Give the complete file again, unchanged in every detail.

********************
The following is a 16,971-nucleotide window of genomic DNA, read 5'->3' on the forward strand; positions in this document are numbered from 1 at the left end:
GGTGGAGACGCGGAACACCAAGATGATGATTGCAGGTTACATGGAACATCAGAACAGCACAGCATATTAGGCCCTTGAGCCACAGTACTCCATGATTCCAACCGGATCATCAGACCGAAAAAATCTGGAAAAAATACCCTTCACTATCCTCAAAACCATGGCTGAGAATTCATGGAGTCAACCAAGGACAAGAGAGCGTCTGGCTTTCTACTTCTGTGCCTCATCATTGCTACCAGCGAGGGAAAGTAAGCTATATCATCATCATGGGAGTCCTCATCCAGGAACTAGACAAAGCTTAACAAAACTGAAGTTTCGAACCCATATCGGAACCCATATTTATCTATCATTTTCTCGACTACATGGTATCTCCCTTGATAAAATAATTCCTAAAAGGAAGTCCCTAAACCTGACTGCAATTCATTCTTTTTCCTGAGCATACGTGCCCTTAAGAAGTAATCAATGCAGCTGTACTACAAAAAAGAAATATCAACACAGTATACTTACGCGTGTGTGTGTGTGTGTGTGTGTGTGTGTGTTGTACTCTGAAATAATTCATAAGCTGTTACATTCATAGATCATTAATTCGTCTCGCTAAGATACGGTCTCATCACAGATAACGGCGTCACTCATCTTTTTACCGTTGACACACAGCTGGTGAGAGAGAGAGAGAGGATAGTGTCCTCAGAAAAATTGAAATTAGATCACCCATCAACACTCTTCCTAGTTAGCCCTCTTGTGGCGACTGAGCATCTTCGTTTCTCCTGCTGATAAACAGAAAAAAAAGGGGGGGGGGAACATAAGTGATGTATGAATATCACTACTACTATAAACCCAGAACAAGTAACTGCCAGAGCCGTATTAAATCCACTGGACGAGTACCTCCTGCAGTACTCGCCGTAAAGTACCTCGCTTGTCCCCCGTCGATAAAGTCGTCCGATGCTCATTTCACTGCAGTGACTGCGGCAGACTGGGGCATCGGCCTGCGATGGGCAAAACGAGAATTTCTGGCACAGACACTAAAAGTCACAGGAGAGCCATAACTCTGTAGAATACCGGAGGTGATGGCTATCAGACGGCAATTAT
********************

The following is a 16,971-nucleotide window of genomic DNA, read 5'->3' on the forward strand; positions in this document are numbered from 1 at the left end:
GGTGGAGACGCGGAACACCAAGATGATGATTGCAGGTTACATGGAACATCAGAACAGCACAGCATATTAGGCCCTTGAGCCACAGTACTCCATGATTCCAACCGGATCATCAGACCGAAAAAATCTGGAAAAAATACCCTTCACTATCCTCAAAACCATGGCTGAGAATTCATGGAGTCAACCAAGGACAAGAGAGCGTCTGGCTTTCTACTTCTGTGCCTCATCATTGCTACCAGCGAGGGAAAGTAAGCTATATCATCATCATGGGAGTCCTCATCCAGGAACTAGACAAAGCTTAACAAAACTGAAGTTTCGAACCCATATCGGAACCCATATTTATCTATCATTTTCTCGACTACATGGTATCTCCCTTGATAAAATAATTCCTAAAAGGAAGTCCCTAAACCTGACTGCAATTCATTCTTTTTCCTGAGCATACGTGCCCTTAAGAAGTAATCAATGCAGCTGTACTACAAAAAAGAAATATCAACACAGTATACTTACGCGTGTGTGTGTGTGTGTGTGTGTGTGTGTGTTGTACTCTGAAATAATTCATAAGCTGTTACATTCATAGATCATTAATTCGTCTCGCTAAGATACGGTCTCATCACAGATAACGGCGTCACTCATCTTTTTACCGTTGACACACAGCTGGTGAGAGAGAGAGAGAGGATAGTGTCCTCAGAAAAATTGAAATTAGATCACCCATCAACACTCTTCCTAGTTAGCCCTCTTGTGGCGACTGAGCATCTTCGTTTCTCCTGCTGATAAACAGAAAAAAAAGGGGGGGGGGAACATAAGTGATGTATGAATATCACTACTACTATAAACCCAGAACAAGTAACTGCCAGAGCCGTATTAAATCCACTGGACGAGTACCTCCTGCAGTACTCGCCGTAAAGTACCTCGCTTGTCCCCCGTCGATAAAGTCGTCCGATGCTCATTTCACTGCAGTGACTGCGGCAGACTGGGGCATCGGCCTGCGATGGGCAAAACGAGAATTTCTGGCACAGACACTAAAAGTCACAGGAGAGCCATAACTCTGTAGAATACCGGAGGTGATGGCTATCAGACGGCAATTAT